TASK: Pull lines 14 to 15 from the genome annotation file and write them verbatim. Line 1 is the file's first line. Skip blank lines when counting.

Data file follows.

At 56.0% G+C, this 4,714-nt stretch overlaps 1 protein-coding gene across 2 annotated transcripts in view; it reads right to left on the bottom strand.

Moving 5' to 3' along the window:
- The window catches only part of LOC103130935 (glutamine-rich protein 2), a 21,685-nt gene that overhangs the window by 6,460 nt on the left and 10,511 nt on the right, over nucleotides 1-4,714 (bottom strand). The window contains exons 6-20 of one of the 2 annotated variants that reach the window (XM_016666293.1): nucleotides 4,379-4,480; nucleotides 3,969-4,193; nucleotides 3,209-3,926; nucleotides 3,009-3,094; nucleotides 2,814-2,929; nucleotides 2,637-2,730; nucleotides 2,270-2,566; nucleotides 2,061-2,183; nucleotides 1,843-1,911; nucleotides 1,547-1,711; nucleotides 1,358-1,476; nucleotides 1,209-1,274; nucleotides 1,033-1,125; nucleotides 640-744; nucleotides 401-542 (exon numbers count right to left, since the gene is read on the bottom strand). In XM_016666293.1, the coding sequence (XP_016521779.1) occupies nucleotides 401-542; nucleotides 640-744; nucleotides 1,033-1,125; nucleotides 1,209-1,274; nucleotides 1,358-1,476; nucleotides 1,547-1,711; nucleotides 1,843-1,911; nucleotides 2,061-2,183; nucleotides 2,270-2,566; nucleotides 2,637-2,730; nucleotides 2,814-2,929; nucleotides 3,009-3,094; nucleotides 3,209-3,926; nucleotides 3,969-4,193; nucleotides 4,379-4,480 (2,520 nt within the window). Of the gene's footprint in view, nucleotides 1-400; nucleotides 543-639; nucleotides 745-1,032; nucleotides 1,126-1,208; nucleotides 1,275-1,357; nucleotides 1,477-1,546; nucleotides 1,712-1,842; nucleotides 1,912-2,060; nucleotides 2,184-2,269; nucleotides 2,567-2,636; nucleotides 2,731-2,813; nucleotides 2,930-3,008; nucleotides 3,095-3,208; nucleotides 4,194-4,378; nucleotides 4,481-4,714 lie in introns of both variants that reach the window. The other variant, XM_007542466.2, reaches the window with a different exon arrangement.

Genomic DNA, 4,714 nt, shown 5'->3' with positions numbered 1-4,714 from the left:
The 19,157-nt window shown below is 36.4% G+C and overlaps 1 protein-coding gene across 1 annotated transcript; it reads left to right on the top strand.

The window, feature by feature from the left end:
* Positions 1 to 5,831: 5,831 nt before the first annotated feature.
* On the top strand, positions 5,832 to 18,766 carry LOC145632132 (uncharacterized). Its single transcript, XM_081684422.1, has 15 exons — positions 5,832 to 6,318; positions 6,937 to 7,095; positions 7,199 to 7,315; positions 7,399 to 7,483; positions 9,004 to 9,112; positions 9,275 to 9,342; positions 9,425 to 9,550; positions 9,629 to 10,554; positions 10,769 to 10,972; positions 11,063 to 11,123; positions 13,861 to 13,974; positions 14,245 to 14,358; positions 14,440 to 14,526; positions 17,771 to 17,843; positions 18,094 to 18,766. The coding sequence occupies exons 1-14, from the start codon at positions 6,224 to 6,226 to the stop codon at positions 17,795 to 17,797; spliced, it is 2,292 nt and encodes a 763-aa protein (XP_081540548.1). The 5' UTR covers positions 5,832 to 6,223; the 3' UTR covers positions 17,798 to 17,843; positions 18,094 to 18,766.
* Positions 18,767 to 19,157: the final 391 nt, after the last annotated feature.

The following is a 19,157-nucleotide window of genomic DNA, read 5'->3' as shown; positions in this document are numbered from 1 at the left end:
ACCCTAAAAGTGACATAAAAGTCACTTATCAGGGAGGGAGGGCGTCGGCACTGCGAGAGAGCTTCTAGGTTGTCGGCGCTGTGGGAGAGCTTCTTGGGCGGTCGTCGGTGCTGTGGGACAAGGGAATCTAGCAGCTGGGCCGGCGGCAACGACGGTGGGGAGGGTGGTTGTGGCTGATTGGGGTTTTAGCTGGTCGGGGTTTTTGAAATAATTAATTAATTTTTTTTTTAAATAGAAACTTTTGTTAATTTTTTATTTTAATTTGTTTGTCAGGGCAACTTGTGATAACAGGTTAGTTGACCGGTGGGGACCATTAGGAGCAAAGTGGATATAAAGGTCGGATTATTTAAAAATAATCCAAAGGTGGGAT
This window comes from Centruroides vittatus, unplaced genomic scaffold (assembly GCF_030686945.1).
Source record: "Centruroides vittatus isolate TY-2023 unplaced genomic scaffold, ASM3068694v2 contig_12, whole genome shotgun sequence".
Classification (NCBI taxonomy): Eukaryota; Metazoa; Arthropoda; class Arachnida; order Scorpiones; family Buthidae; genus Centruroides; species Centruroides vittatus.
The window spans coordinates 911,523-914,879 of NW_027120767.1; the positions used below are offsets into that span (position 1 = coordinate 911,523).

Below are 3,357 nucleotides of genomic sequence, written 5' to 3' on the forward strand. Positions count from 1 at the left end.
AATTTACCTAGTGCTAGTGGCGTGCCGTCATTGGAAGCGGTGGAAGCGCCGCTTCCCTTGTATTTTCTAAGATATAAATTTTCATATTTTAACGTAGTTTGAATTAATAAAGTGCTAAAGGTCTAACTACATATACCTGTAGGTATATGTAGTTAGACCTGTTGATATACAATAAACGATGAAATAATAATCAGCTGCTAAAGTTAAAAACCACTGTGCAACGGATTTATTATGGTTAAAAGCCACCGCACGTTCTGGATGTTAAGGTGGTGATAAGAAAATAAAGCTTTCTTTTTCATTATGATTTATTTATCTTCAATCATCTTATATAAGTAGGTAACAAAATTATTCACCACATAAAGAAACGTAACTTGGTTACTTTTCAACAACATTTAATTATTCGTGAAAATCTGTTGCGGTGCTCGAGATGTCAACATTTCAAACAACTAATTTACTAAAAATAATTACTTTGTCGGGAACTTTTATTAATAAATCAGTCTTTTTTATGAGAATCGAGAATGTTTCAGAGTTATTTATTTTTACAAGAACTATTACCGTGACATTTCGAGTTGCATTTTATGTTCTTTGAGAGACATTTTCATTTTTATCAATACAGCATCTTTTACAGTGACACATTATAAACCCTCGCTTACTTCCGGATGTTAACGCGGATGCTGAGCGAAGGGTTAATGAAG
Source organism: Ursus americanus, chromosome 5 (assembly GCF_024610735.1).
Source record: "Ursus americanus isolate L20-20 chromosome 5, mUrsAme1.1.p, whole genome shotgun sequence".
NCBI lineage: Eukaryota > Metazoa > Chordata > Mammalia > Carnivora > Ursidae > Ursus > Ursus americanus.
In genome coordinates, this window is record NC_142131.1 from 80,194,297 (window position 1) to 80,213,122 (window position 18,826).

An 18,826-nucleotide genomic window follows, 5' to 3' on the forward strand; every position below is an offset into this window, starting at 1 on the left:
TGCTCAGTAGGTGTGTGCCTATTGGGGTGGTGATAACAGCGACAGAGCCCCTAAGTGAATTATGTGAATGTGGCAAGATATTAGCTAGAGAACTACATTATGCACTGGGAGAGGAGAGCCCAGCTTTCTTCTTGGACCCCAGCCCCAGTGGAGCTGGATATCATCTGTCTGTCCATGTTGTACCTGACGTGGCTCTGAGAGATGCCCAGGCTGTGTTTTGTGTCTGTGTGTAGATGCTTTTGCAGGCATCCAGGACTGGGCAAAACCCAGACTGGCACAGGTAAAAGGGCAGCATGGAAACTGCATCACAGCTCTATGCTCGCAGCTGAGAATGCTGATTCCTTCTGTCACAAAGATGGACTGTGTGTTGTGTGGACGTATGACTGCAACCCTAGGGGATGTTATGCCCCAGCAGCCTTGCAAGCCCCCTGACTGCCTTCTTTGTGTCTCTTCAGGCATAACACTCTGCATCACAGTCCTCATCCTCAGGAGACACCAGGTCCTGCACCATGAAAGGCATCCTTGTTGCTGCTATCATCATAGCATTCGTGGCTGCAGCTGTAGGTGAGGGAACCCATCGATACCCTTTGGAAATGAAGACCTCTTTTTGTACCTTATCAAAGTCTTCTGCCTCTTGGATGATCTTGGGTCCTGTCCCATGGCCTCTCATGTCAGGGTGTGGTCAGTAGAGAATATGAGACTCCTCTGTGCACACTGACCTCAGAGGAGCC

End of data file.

Classification (NCBI taxonomy): Eukaryota; Metazoa; Arthropoda; class Arachnida; order Scorpiones; family Buthidae; genus Centruroides; species Centruroides vittatus.
The window spans coordinates 911,523-914,879 of NW_027120767.1; the positions used below are offsets into that span (position 1 = coordinate 911,523).